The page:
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The pot calling the kettle black — 15 Comments

  1. of course the government hates organized crime, they don't like competition. 

    • If organized crime operated like the government (yours or mine), organized crime wouldn't last 3 months.

      • So the simple answer is to make our gubmints illegal and watch them decay within months?  I could live with that.

    • Can this not be referred to the Competition Authority or the Monopolies Commission?  Oh, wait……

  2. Many in the vaping community are worried about the EU plans for vaping. It’s likely that the most effective devices will be taken off the market after the EU Tobacco Directive is implemented next year. Liquid will have to be sold at a maximum 20mg nicotine, which will not be enough for some smokers making the switch, and will also ruin the DIY element of vaping, which is extremely cost effective at the moment.

    We can rest assured though that there will be some entrepreneurs who will supply the market if necessary.

    • Welcome M K!  The EU/WHO/TC mob are showing themselves up for the ignorant bigots they really are.  In the meantime, if there is a demand you can be sure that there'll be a supply, either on the Interweb or on the street corner.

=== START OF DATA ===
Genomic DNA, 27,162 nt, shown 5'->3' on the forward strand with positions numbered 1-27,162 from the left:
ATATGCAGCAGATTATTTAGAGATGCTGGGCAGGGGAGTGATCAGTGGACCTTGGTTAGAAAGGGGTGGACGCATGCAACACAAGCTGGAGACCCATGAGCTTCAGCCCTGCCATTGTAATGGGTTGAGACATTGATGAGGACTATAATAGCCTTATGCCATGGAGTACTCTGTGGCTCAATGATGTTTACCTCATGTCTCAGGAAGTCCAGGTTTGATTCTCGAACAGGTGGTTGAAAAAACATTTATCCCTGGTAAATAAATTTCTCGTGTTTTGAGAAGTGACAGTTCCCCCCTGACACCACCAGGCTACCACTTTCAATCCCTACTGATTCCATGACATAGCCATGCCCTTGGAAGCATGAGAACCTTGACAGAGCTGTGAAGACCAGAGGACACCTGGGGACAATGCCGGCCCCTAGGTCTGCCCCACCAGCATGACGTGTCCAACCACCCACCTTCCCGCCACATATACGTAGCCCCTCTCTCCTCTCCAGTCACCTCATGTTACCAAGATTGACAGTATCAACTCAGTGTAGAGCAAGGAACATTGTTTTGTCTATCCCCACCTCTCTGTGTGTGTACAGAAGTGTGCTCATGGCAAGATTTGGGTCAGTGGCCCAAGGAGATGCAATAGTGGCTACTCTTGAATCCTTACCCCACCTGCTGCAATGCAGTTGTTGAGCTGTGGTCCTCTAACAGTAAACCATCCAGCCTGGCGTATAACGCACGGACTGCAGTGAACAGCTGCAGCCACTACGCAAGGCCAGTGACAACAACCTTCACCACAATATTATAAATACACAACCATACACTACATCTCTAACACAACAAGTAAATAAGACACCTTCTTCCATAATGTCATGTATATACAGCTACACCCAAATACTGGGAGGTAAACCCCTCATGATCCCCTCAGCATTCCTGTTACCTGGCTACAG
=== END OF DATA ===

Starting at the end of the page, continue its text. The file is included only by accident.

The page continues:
• Switching to vaping has been a real eye opener for me.
        I had no idea that a large part of the public health industry was so corrupt and evil.
        They have been riding smokers for years. Robbing them blind, stigmatizing and dehumanizing them meanwhile living off them.
        And now for those who have quit smoking, albeit the wrong way i.e. vaping, they have it in for us as well.
        People are getting pissed off though and are beginning to see the truth.
        Not just nicotine users, others as well with the recent attacks on sugar, salt, and alcohol.
        There will be a turning point when people rise up against the controlling f*ckers and tell them to get lost.

        • It was always inevitable that the whole Public Health edifice, spearheaded by the anti-smoking movement, would overstep its boundaries.  Every organisation down through history, once it’s been given the go-ahead by a suitably compliant or sympathetic Government does it.  Look at what a monster the trade union movement became under the auspices of a sympathetic Labour Government.  Look at what that did to that Government, and look at what the subsequent less-than-sympathetic Tories did to curb their excesses.  We’ve now got a trade union movement which is about as much use to the average worker as a chocolate fireguard.  Tough-sounding fighting talk and the odd one-day strike or two really doesn’t make much long-term difference to the average worker and probably has much to do with the generally stagnant wages that people are on, despite the Governments boasting about an “improving” economy.  Improving for whom, I wonder?